Through the Veil: Art and the Local Church in Birmingham
As an artist, I have found myself caught in the tension of wanting to worship through art and not always having a space in the church to do so.
The Church has adapted throughout history, however, we have often fallen into the desire to be so focused on reason that we have cut out the need for beauty. Sometimes in our quest to escape the idolization of art, we have minimized the importance of art and isolated artists from the Church.
This Easter, my church in Birmingham, UK wanted to find a way to reach the creatives—to cross the rift between beauty and the church and celebrate the resurrection.
In Exodus, the Tabernacle is being formed. Different artists from the people of Israel are given the chance to create a space of beauty and worship. The gifts of creatives are used to bring us to a liminal space, one where the line between ourselves and heaven thinned.
When I read the crucifixion story, I am always struck by the moment Jesus dies, when the veil to the temple is torn and the Holy of Holies becomes fully accessible to the people. We are then invited into the heart of the temple, a place to worship where art is used to uplift our heads to the King.
We called the event Through the Veil—a reminder that the art we create is worship, it is worthy to be used to amplify the church, and it can be used to do so in community.
Thirteen artists across Birmingham came together to worship through poetry, spoken word, dance, painting, and digital art. Each created a piece that reflects what Easter means to them. Our goal as artists was to invite people into that meaning with us—to put our hearts on display through craft and ask others to see what it stirs in their own.
We have a unique chance in Europe to meet artists who come from a place rich in the history of connecting art and the church, and to reach them, we have to do the same.
In Francis Schaffer’s Art & the Bible, he says, ‘An art work can be a doxology in itself.’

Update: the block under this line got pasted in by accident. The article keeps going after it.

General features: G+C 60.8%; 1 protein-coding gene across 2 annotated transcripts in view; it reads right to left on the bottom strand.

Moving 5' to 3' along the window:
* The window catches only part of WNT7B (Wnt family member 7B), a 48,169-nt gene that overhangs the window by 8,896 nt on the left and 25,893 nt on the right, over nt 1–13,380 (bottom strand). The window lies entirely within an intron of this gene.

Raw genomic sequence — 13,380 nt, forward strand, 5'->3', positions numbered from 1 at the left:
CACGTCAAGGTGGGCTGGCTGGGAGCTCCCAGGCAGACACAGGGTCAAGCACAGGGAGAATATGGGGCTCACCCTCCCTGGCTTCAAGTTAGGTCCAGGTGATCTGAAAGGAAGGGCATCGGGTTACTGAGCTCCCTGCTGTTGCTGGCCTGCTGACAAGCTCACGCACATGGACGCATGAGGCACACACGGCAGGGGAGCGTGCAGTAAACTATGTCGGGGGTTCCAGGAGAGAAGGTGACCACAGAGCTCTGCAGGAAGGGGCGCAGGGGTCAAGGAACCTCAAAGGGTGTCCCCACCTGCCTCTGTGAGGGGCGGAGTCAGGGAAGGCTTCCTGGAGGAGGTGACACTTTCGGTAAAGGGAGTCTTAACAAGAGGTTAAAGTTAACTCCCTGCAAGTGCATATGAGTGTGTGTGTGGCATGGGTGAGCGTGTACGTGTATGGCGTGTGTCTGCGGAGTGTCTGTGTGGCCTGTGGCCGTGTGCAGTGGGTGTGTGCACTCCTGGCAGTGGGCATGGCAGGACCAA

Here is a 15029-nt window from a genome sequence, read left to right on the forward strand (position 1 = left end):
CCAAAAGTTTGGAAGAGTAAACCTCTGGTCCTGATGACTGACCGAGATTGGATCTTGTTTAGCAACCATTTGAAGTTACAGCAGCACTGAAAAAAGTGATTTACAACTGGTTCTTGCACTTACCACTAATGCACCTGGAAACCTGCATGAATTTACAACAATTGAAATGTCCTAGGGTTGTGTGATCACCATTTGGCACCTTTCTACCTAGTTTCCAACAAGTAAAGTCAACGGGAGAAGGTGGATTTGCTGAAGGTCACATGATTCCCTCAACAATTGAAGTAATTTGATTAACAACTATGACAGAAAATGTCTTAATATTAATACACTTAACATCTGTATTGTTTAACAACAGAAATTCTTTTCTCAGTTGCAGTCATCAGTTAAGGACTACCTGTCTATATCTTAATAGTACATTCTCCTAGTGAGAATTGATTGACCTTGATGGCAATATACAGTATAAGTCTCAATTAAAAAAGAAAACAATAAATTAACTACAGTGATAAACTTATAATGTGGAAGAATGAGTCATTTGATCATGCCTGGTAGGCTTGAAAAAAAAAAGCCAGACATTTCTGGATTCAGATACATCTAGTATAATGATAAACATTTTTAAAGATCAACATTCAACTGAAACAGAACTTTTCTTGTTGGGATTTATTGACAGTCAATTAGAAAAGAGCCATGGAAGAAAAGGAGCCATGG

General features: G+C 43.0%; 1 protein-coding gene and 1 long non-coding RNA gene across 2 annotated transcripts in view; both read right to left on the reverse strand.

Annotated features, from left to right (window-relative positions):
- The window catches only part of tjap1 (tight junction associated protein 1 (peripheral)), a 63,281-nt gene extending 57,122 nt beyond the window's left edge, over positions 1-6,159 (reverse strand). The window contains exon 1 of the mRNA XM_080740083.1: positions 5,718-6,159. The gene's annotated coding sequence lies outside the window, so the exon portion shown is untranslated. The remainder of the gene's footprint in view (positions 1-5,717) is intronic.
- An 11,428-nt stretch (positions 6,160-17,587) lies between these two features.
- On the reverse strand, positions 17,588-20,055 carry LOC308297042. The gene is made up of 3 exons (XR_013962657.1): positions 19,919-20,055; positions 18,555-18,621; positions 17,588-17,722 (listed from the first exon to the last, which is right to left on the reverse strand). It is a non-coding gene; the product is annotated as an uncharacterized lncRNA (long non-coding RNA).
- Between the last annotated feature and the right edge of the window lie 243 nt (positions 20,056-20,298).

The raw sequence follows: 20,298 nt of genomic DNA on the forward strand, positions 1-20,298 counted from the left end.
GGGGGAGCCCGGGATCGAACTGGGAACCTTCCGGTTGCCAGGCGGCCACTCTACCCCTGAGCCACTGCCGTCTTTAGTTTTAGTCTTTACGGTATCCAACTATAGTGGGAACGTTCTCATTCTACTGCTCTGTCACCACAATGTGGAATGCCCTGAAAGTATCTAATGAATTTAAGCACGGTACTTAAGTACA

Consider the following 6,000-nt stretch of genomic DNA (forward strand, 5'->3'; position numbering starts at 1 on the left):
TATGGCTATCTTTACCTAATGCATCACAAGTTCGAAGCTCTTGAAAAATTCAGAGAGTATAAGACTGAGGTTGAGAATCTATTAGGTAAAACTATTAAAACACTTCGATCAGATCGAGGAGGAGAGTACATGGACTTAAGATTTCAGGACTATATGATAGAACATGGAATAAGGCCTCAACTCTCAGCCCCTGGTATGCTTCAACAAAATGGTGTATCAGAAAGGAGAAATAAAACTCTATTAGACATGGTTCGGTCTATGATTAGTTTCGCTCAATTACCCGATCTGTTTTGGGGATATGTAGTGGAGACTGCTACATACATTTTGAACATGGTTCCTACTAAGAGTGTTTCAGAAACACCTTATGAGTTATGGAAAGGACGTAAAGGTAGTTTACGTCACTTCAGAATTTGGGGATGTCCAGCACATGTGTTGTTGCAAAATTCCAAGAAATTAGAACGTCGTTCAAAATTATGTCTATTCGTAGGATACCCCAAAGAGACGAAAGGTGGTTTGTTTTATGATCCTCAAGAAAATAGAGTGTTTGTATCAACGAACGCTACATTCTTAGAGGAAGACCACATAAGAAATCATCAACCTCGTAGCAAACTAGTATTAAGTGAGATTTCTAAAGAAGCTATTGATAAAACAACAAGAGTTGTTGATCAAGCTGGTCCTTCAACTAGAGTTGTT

This is what it means to be an artist, to sing a praise of truth and seek to share beauty in the world here and the world eternal. Art has always been used to connect people from across cultures, oceans, and time periods. It is a heart language that can be understood universally.
Through the Veil was a chance to see how art stirs us to think and interact with the gospel and worship in a way we have forgotten. A chance to reach into the heart of Europe, ignite the fire to see beauty in the church again, and see how God can be glorified in all mediums.
Giving people a place to share their work and the heart behind it was something our community was searching for but didn’t realise it was missing. After the event, artists and attendees alike shared their desire to see more come of this and to keep exploring how we can share the gospel through the arts.
Stepping into this idea, we have churches in Birmingham looking to give a stage to artists, to meet them in their space and let them share truth in beauty with artists who don’t yet know the gospel.
Art is vital to our faith. We seek a creative God, one who looked at the world and gave us beauty for our enjoyment and to point us back to Him. We have a chance to see small pieces of the kingdom here on earth through the art we create in desire of Him. People will always seek the beyond, into something just outside of reach, and fight to make it tangible—we have a chance to make the kingdom available to them.
Pray with us for the artists of Europe. Pray they might seek to know where their desire for creation comes from and might discover the source of all that is beautiful.
About the author:
Kavi Collins serves in Birmingham, UK with Greater Europe Mission.